Former Director Of National Intelligence Previews Pentagon UFO Report, Reveals Sightings ‘Difficult To Explain’

The Pentagon

A top intelligence official for the U.S. government admits that many of the UFO sightings are “difficult to explain.” Former Director of National Intelligence John Ratcliffe previewed the upcoming Pentagon report on unidentified flying objects that is soon to be declassified, and is concerned that the objects made maneuvers that our technology can’t replicate.

Ratcliffe spoke to Fox News host Maria Bartiromo on Friday, where he hinted that the U.S. government has a treasure trove of UFO sightings, including video and photos.

“There are a lot more sightings than have been made public,” Ratcliffe revealed. “Some of those have been declassified.”

Ratcliffe divulged that the unidentified aerial phenomena seem otherworldly.

“And when we talk about sightings, we are talking about objects that have seen by Navy or Air Force pilots, or have been picked up by satellite imagery that frankly engage in actions that are difficult to explain,” the DNI director added. “Movements that are hard to replicate that we don’t have the technology for. Or traveling at speeds that exceed the sound barrier without a sonic boom.”

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“We always look for an explanation. Weather can cause disturbances, visual disturbances. Sometimes we wonder whether or not our adversaries have techonologies that are a little bit further down the road than we thought or that we realized,” Ratcliffe explained. “But there are instances where we don’t have good explanations for some of the things that we’ve seen.”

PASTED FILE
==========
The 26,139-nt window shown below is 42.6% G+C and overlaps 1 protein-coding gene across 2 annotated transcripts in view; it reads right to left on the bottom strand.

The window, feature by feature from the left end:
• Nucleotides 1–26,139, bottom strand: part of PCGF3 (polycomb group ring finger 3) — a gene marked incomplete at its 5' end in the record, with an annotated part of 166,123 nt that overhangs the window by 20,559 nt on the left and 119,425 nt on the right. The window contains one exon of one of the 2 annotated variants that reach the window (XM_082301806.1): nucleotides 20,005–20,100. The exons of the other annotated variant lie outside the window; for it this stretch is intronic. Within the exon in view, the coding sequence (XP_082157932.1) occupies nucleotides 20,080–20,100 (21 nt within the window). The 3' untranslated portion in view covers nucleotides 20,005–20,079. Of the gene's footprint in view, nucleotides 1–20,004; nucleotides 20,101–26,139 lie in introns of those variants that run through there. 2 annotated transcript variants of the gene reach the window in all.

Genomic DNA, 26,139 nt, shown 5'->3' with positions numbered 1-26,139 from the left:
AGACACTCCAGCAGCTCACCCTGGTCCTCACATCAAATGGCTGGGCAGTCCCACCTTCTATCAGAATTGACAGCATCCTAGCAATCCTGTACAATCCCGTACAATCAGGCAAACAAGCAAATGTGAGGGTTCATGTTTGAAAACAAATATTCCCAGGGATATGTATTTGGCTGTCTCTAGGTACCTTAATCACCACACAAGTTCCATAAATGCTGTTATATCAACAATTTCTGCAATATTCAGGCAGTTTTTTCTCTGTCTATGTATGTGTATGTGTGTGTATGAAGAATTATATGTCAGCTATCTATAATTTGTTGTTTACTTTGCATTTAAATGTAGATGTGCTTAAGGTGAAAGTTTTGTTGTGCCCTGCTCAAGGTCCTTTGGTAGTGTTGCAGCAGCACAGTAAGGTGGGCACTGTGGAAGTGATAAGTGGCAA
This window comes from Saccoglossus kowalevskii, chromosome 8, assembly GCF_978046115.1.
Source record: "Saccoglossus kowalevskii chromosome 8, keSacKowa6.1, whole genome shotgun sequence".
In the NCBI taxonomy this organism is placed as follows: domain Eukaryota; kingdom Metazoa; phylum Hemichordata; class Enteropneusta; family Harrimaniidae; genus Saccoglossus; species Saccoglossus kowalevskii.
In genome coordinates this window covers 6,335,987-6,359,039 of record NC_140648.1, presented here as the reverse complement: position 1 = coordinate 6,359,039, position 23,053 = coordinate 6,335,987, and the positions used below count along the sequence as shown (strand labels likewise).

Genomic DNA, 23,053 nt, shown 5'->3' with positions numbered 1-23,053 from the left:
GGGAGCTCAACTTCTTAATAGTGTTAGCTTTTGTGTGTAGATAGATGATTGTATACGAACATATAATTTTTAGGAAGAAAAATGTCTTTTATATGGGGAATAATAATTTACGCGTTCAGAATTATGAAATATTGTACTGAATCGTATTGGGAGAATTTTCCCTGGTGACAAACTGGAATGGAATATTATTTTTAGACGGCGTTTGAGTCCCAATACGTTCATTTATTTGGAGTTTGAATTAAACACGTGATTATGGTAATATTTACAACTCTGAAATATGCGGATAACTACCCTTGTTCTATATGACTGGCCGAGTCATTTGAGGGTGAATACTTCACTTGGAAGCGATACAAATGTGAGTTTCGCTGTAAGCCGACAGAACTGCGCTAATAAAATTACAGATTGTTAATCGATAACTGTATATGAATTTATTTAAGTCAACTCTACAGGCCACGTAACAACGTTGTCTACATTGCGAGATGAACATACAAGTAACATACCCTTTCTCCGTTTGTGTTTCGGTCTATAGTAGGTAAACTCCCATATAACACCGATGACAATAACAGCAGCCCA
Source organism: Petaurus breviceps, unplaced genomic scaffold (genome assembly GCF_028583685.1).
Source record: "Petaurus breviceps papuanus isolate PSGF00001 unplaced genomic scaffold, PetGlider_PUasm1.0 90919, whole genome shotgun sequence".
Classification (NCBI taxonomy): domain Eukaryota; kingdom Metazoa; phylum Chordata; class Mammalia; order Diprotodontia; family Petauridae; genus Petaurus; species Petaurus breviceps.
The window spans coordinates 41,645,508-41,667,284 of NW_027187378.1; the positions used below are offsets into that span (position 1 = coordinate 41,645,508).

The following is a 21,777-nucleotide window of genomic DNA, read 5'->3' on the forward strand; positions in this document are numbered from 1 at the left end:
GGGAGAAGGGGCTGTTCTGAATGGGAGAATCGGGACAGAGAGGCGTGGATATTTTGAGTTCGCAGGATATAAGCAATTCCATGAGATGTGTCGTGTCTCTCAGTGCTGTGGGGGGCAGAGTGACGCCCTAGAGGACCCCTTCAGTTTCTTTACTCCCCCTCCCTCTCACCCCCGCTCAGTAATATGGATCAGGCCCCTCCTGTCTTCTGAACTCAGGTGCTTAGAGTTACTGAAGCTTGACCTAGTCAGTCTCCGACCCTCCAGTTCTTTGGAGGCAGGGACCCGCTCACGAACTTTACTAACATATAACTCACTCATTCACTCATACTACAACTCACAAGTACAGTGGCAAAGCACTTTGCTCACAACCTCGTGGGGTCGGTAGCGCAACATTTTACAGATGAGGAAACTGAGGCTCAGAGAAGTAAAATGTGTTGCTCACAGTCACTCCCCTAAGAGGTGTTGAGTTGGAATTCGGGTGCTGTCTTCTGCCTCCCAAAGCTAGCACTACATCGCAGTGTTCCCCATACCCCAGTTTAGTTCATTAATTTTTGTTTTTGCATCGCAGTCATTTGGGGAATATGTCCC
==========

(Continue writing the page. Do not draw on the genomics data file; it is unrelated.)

There have been UFO sightings by the U.S. armed services for years, including three videos that were released by the U.S. government titled “FLIR1,” “Gimbal,” and “GoFast.”

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The Pentagon’s report on UFOs is expected to be released on June 1.

When former President Donald Trump signed the $2.3 trillion coronavirus relief bill in December, there was a stipulation that intelligence agencies such as the FBI to the CIA would be required to brief Congress on “everything” they know about UFOs.

Therefore, the Committee directs the DNI, in consultation with the Secretary of Defense and the heads of such other agencies as the Director and Secretary jointly consider relevant, to submit a report within 180 days of the date of enactment of the Act, to the congressional intelligence and armed services committees on unidentified aerial phenomena (also known as “anomalous aerial vehicles”), including observed airborne objects that have not been identified.

CNN reported, “That report must contain detailed analyses of UFO data and intelligence collected by the Office of Naval Intelligence, the Unidentified Aerial Phenomena Task Force and the FBI, according to the Senate intelligence committee’s directive.”

The U.S. intelligence agencies will also be required to identify “potential aerospace or other threats posed by the unidentified aerial phenomena to national security, and an assessment of whether this unidentified aerial phenomena activity may be attributed to one or more foreign adversaries.”

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